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Life as a Bike Jockey: Making Racing Happen

  • By Judy Freeman
  • Published Jan. 28, 2010
  • Updated Dec. 7, 2012 at 11:51 AM EDT

Going to the Mountain Bike World Championships last August was a dream come true. Funny I should come home so pissed off.

Well, maybe not so much pissed off, as I had a real fire lit under me. The trip to Australia made it painfully clear that to race at that level I had a lot to sort out to make it happen again — not just in training, but finances.

Newsflash! Dollars are tight in the industry and very few riders are paying the bills racing a mountain bike. But focusing on a problem only keeps the solution out of sight. So… Il faut qu’on bouge. (I spent a few months as a bike guide in France after college. While there, I had a chat with a local about chasing one’s dreams. The takeaway: “Il faut qu’on bouge.” Loose translation: (If you want something to happen) You gots to get movin’.

So finally — after an autumn of resumé mailing, proposal writing, phone calling, emailing, coffee meetings, fretting, hoping and some minor swearing — the New Year brings a new team.

In 2010, I’ll be riding for the Kenda/Felt Mountain Bike Team. We’ll be a four-person crew with Amanda Carey, Colin Cares, Andy Schultz and me. I’ve always been impressed by how these guys could write “very cool individual” at the top of already impressive resumes. Amanda is an accomplished XC and marathon racer, Andy a top-ten XC pro and Colin is the U23 XC national champ. I’m psyched to join this gang of talented, driven riders.

Making this move was definitely made possible by my time with the Tough Girl Cycling Team. I am grateful for all their support and feel lucky to have had the opportunity race with them. I wish them continued success and growth.

What’s Next…

Women of the Worlds: Pursuing the dream isn't easy, or cheap. Photo by Frank Bodenmuller

I still need to figure out my race plan for this year. A few things are TBD. That said, my budget will do a lot of figuring for me. Kenda is sponsoring a number of events I want to attend. The US Cup’s decision to forgo UCI sanctioning also makes for some interesting choices: Money or UCI points. It’s the difference between being pragmatic and pursuing possibilities.

I’m not thrilled the US Cup parted ways with USA Cycling’s Pro XCT series, but on a positive note, maybe this will generate the momentum to make lasting changes in how the national race calendar is organized. The U.S. is not at a loss for great races, but we are at a loss for access to UCI points.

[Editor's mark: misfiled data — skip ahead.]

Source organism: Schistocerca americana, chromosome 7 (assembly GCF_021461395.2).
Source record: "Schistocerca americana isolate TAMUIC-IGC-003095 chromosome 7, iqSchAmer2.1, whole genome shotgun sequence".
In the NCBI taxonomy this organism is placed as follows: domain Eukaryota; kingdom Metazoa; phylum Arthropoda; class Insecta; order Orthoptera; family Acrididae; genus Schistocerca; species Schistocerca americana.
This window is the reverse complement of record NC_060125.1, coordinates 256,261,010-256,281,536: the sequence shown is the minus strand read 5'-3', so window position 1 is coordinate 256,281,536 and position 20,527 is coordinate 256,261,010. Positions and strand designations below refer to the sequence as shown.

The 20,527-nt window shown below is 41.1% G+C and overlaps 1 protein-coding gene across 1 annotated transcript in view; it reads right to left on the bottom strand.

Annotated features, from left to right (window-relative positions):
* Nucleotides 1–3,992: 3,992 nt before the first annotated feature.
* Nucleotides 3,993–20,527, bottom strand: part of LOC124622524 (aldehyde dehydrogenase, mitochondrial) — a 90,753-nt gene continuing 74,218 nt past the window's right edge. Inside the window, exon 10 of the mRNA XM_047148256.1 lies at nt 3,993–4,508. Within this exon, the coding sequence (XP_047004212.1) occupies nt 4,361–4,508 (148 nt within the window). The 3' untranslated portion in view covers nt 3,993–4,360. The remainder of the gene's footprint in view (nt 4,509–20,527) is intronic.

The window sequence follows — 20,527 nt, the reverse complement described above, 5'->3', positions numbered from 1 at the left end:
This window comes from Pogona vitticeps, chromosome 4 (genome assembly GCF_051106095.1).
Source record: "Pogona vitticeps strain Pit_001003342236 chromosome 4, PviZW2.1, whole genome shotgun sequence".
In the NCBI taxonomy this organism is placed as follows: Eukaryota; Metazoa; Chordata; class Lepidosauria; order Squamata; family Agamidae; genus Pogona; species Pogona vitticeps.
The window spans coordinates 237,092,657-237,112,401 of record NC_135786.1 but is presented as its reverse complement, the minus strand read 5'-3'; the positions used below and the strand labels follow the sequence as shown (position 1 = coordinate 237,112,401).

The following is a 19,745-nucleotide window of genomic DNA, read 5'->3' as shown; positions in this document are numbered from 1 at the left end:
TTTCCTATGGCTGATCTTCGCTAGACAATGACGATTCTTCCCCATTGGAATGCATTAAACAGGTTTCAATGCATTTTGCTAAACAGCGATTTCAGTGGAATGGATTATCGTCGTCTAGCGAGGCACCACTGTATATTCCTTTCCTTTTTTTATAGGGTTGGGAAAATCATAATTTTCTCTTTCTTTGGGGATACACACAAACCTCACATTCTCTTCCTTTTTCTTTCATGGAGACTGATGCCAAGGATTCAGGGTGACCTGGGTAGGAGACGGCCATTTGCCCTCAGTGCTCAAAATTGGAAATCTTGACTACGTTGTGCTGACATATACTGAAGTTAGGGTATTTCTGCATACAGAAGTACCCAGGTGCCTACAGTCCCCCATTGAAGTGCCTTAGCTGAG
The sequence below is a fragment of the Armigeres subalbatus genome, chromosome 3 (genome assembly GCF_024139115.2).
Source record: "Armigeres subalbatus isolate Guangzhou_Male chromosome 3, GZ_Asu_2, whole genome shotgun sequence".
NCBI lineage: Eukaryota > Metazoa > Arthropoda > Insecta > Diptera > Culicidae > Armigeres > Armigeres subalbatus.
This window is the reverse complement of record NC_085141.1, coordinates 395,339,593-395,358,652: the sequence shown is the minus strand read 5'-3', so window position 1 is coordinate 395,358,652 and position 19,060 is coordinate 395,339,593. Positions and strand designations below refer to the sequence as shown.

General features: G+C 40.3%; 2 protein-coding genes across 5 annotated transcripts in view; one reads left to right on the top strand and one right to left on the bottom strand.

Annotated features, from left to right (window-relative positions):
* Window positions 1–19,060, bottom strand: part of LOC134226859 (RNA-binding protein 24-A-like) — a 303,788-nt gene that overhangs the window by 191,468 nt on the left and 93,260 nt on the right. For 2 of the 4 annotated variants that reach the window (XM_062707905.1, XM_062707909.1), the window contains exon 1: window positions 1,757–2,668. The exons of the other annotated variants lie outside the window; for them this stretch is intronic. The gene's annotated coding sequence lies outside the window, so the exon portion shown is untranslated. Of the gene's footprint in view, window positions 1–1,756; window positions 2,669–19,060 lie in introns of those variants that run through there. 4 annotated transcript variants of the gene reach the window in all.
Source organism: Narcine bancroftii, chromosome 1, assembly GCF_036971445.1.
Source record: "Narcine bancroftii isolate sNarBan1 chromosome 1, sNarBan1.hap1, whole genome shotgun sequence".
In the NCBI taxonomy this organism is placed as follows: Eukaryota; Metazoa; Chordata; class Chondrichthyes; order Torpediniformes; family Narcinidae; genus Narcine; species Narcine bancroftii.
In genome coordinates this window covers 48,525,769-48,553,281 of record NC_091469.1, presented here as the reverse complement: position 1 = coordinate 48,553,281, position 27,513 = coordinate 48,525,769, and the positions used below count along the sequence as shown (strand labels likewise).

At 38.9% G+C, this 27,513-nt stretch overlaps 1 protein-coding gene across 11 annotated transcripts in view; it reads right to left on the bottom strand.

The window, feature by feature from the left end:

Only knowing what I’ve read in the news, it seems the issue is much bigger than just race promoters and USA Cycling. In 2010, five of six World Cup events are in Europe. I’m sure there’s a logic to this, but it does skew the accessibility to higher-point races.

And it seems in a way that involving the international cycling governing body is making it cost prohibitive for international racing to flourish Stateside. The difficulty reported for the World Cup stops in Houffalize, Belgium and Windham, New York and others to raise funds for sanctioning their races suggests that attention needs to be given to that process. At the end of the day, race promoters need to pay bills, and understandably, their decisions are affected by profitability.

Still, there’s the far trickier factor of the U.S. cycling culture. Almost everyone has a bike, but not everyone likes to watch bike racing. Races need more spectators. More spectators bring more sponsors. More sponsors, more UCI point races.

We ought to look at sports that have a strong hold in our culture for pointers, like football. Why do so many people like to watch football? It’s not because it’s easily accessible by TV or the venue itself, or that it’s exciting to watch, insanely marketed to the masses or has an oddly satisfactory amount of violence.

It’s because the players wear tight pants, stylish jerseys and shoulder pads, which all together are flattering to the figure. It’s fashion in action.

So really, as cyclists we’re not far from a solution. We’ve got the stretchy pants, now we just need to mandate shoulder pads and spectatorship will skyrocket. Why this hasn’t been done yet I’ll never know.

Truthfully, I don’t think there’s a quick, easy answer. And there’s a lot more to this issue I’m sure. All the same, I’m encouraged. We’ve gotten to this point built on the efforts of several groups who’ve worked hard to grow the sport and create a series to help riders compete on the international level; the NMBS, the US Cup, USA Cycling and many others.

Even though there’s more work to be done, hopefully the latest turn-of-events is the last step in a process to a sustainable working model for mountain bike racing in the U.S… Il faut qu’on bouge.

Judy Freeman is a pro mountain biker out of Boulder, Colorado. In 2009 she represented the U.S. at the World Championships in Canberra, Australia. For 2010, she’ll be racing for Kenda/Felt Mountain Bike Team. Other sponsors for 2010 include TrailMaster Coaching, Hayes, Manitou, Voler Apparel, Pearl Izumi, WickWerks, KMC, SDG, Shimano, Crank Brothers, Uvex, Pika Packworks, and Mighty Good Coffee.

FILED UNDER: MTB / News / Rider Journal TAGS: /

Judy Freeman

Judy Freeman

Judy Freeman is a pro mountain biker based in Boulder, Colorado. In 2011, she represented the U.S. at the world championships in Champery, Switzerland. Freeman rides with the Crankbrothers Race Club. Other sponsors include Ibis Bicycles, Lazer Helmets, Pactimo Apparel, Formula Brakes, Pearl Izumi Footwear, Oakley Eyewear, Ben Ollet Coaching, Lee Likes Bikes, Formula Brakes, Continental Tires, and American Classic Road and CX Wheels.

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